In his above representation dated 22.3.2005 the appellant asserted, that he had about 24 years of unblemished service during which he was granted 34 good entries, including 2 commendation rolls awarded by Commissioner of Police, 4 commendation certificates awarded by the Additional Commissioner of Police and 28 commendation cards awarded by the Deputy Commissioner of Police. He also placed reliance on his discharge certificate, whereunder the character of the appellant was described as 'very good'.

9. By an order dated 25.4.2005, the Deputy Commissioner of Police, IInd Battalion, Delhi Armed Police, Delhi, rejected the prayer made by the appellant for the grant of compassionate allowance. The operative part of the order dated 25.4.2005, rejecting the appellant's claim for compassionate allowance is being extracted hereunder:-

"4. As regards your claim for compassionate allowance, you do not have unblemished record because you have been found absent on several occasions and your period was treated as 'Leave Without Pay'. You were also censured during the tenure of your service and certain other punishments also exist in your service record. Hence due to indifferent service record and the facts of the case no compassionate allowance can be granted."

10. Dissatisfied with the order dated 25.4.2005, the appellant again approached the Tribunal by filing Original Application no. 1581 of 2005, seeking annulment of the order dated 25.4.2005, as also, the directions of the authorities, not to release compassionate allowance to the appellant. The appellant's claim was, however, declined by the Tribunal vide an order dated 28.2.2006. It is necessary in the facts and circumstances of the case, as also, for an effective determination of the claim of the appellant under Rule 41 of the Pension Rules, 1972 to extract hereinbelow, the manner and the reasoning which had weighed with the Tribunal for rejecting the claim of the appellant. Accordingly, the operative part of the relevant consideration at the hands of the Tribunal is being reproduced hereunder:-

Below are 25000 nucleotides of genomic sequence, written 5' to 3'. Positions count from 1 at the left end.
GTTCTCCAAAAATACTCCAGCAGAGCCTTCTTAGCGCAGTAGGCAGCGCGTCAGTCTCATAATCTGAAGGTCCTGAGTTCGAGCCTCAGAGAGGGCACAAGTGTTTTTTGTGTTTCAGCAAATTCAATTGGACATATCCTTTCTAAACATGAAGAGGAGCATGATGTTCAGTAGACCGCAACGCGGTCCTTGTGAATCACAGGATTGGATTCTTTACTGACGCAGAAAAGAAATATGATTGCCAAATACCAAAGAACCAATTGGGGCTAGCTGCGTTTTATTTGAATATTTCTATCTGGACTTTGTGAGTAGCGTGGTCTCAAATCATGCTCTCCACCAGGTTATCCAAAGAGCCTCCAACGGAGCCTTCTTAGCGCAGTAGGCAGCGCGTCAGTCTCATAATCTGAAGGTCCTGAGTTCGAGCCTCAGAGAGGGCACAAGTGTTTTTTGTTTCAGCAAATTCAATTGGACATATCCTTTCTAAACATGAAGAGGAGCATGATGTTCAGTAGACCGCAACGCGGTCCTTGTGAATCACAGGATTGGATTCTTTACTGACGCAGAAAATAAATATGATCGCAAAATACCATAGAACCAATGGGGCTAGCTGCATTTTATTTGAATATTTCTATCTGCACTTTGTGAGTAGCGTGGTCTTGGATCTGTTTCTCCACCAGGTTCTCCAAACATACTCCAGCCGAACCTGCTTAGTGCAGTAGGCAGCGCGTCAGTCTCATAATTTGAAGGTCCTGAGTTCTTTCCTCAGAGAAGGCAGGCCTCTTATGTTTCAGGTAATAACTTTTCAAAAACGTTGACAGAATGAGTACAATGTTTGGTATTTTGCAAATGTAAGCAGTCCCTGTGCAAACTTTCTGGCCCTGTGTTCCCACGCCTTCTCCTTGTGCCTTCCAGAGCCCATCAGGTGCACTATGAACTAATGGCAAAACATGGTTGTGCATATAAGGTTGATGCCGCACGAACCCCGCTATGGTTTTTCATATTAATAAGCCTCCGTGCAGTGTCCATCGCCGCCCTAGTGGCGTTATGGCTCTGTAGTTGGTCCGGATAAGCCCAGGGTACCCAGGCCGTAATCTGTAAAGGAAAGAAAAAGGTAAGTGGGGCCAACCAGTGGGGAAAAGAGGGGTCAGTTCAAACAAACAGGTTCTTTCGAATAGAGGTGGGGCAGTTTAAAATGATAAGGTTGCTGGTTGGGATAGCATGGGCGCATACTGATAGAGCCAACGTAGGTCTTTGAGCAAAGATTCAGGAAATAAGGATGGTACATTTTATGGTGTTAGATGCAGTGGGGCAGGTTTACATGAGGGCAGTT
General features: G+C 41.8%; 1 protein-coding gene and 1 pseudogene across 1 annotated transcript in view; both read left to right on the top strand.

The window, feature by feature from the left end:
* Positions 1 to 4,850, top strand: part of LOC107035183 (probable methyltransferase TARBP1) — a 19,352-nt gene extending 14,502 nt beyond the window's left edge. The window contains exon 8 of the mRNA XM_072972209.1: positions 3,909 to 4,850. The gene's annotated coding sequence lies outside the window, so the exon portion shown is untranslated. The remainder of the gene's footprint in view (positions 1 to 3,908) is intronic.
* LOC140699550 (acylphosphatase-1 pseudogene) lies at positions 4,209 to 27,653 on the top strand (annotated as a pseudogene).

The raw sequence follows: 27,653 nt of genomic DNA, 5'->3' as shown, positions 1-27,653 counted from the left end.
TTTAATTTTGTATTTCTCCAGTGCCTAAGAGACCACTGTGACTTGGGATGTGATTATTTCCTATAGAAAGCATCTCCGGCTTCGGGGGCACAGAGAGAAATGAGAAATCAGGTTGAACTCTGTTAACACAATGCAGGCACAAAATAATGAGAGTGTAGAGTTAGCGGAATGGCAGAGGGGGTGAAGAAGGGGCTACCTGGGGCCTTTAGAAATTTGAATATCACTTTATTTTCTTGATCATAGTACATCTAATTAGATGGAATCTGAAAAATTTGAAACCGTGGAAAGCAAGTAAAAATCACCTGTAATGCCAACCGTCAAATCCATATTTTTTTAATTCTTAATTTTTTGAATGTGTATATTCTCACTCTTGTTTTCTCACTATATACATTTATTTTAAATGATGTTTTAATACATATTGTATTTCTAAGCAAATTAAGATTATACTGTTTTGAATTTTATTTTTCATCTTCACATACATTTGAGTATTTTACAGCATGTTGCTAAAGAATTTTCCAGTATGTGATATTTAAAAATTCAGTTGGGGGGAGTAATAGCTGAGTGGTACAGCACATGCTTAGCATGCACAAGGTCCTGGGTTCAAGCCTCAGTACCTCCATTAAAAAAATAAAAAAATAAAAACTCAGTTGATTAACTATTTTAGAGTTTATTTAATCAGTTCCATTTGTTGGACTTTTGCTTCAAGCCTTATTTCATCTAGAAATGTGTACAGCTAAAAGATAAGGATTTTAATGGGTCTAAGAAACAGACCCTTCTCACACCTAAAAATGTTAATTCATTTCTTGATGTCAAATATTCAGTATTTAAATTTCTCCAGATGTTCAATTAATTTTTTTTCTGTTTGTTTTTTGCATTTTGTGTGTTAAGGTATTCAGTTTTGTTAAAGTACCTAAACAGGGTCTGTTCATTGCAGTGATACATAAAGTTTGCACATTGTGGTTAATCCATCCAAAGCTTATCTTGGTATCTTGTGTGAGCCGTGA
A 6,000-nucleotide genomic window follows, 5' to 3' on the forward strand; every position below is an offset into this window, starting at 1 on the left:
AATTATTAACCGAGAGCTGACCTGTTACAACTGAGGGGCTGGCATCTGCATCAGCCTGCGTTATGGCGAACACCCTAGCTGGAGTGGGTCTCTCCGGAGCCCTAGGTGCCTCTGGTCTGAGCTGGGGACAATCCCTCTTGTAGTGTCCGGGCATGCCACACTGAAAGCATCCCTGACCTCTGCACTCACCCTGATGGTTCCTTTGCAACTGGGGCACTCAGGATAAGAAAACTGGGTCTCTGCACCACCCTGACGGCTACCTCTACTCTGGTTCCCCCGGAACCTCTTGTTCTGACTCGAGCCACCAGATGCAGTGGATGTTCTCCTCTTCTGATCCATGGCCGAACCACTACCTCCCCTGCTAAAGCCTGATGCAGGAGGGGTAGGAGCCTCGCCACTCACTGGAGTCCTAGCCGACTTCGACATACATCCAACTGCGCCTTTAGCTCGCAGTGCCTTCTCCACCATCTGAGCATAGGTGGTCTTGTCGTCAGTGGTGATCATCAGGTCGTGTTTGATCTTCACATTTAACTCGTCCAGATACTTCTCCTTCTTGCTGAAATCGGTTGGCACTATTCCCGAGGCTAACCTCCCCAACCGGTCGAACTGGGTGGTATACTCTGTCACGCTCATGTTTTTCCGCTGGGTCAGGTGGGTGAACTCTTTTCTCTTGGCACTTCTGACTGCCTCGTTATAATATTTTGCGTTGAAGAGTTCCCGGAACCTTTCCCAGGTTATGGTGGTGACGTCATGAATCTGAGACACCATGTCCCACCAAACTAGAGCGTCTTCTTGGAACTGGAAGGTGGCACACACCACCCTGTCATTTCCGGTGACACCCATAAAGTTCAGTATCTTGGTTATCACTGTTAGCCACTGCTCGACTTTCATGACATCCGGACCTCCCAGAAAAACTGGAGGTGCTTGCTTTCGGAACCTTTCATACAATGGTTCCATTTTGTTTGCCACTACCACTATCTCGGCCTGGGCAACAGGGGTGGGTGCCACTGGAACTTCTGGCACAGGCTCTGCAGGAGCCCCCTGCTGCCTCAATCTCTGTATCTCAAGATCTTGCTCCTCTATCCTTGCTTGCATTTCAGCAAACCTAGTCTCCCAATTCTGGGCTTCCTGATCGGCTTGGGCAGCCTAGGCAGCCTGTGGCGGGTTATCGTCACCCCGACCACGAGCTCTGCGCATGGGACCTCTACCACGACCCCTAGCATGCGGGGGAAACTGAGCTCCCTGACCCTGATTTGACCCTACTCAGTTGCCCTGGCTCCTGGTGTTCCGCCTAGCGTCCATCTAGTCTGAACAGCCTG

"7. Reading of the above rules show that in normal circumstances when a Government servant is removed or dismissed from service, he forfeits his past service, including pension and gratuity but it is only by way of an exception that a proviso is added in Rule 41 which states, the competent authority may, if the case is deserving of special consideration, sanction a compassionate allowance. From this, it would further emerge that compassionate allowance can be given only in exceptional circumstances where case is found to be deserving of special consideration. The person, who has to decide, whether it is a deserving case or not, is the competent authority.

Under the Government of India's decisions, poverty is not an essential condition precedent to the grant of a compassionate allowance, but special regard is also occasionally paid to the fact that the officer has a wife and children dependent upon him, though the factor by itself is not, except perhaps in the most exceptional circumstances, sufficient for the grant of a compassionate allowance. In other words, there has to be some mitigating factor which makes the competent authority to come to the conclusion that even though the person has to be dismissed or removed from service but looking at the special mitigating circumstances, the person may be given compassionate allowance.